Exhibitors: Matti Aikio, Marja Helander, Markku Laakso and Annika Sten Dahl, Outi Pieski, Merja Aletta-Ranttila and Suohpanterror from Finland; Victoria Andersson, Tomas Colbengtson, Per Isaac Juuso, Britta Marakatt-Labba, Lena Stenberg, Anders Sunna and Lise Lotte Wajstedt from Sweden; Hanne Grieg Hermansen, Aslaug Juliussen, Inger Blix Kvammen, Odd Marakatt Sivertsen, Joar Nango, Charlotte Nilsen, Synnøve Persen, Marita Isobel Solberg and Ingunn Utsi from Norway.

Sámi Contemporary is an international exhibition presenting over 20 Sámi artists from Norway, Sweden and Finland. During the opening there will be performances by Marita Isobel Solberg.


Sámi Contemporary is a show filled with contrasts in both expression and content. Today Sami artists often work on a personal level, with suppressed stories and questions related to the present and its globalized framework.

The exhibition travels among other questions about being Sami, and the power, and the role of the Sami culture in a rapidly changing society, as well as an involvement in global issues they share with indigenous peoples throughout the world. The artists discuss their work in specific values and practices of Sami culture and global environmental issues related to current political and social situation of the Sami people.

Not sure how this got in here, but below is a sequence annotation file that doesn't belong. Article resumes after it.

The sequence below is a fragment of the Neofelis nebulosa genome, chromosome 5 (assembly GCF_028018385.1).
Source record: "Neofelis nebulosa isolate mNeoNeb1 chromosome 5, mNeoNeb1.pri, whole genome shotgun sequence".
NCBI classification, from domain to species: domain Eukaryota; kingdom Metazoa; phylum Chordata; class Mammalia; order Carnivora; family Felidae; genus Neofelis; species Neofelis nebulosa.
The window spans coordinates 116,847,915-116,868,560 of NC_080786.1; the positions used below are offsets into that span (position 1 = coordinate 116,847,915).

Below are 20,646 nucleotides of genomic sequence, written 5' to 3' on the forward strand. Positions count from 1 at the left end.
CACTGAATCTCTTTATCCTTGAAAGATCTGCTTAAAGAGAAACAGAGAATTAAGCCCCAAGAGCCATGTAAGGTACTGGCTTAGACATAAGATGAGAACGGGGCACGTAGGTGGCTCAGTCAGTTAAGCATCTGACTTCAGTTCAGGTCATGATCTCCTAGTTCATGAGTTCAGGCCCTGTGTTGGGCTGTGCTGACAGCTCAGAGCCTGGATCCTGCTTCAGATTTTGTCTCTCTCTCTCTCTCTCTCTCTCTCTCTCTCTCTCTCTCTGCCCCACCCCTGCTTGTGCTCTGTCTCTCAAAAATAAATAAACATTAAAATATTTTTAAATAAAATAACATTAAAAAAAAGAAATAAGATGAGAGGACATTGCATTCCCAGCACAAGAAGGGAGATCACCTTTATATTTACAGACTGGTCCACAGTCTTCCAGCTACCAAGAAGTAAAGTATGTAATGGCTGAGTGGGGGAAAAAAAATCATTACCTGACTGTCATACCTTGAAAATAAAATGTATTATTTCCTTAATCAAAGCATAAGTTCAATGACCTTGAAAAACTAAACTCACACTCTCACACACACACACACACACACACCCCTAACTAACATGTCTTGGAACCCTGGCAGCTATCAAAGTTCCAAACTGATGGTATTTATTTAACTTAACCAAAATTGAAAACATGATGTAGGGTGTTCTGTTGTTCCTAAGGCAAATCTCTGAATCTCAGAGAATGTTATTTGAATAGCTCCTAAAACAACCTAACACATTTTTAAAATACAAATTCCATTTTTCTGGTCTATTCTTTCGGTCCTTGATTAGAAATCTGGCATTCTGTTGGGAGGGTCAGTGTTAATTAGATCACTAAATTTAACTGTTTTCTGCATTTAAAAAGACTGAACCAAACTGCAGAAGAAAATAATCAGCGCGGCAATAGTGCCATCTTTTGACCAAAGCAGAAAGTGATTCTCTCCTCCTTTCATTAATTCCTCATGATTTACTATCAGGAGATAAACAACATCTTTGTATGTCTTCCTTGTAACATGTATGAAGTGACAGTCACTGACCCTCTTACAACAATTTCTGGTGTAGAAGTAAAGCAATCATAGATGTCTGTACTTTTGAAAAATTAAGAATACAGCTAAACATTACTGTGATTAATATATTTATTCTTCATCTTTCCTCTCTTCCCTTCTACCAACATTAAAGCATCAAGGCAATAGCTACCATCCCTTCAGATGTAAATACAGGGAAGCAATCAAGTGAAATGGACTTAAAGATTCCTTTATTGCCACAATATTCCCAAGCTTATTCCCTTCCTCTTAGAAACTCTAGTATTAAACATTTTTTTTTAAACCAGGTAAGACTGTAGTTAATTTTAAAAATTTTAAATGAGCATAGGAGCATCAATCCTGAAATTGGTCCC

Some dishes anger toward the larger society and the state, meanwhile some works analyzing the attitudes and stereotypes of the Sámi people, or fix a critical eye towards internal taboos. Although many of the works are explicitly political, other aesthetic and delicate approach in its expression, which also indicates a close relationship with nature.

Some of the artists have grown up in Lapland, while others are grown up outside, their backgrounds and experiences are diverse, resulting in both polyphonic and conflicting accounts of Sami culture.


Curators of this project is Tuija Hautala-Hirvioja, professor of Art History at the University of Lapland, Jan-Erik Lundström, Director of Norbotten museum, and Riitta Kuusikko, curator at the Rovaniemi Art Museum.

The exhibition is a collaboration between Korundi Rovaniemi Art Museum in Finland, the University of Lapland in Rovaniemi, Finland, Norbotten Museum in Luleå in Sweden and the Sami Dáiddaguovddáš in Karasjok in Norway.



The exhibtion is supported by:
Sami Parliament of Sweden
Nordic Culture council
Jenny and Antti Wihuri foundation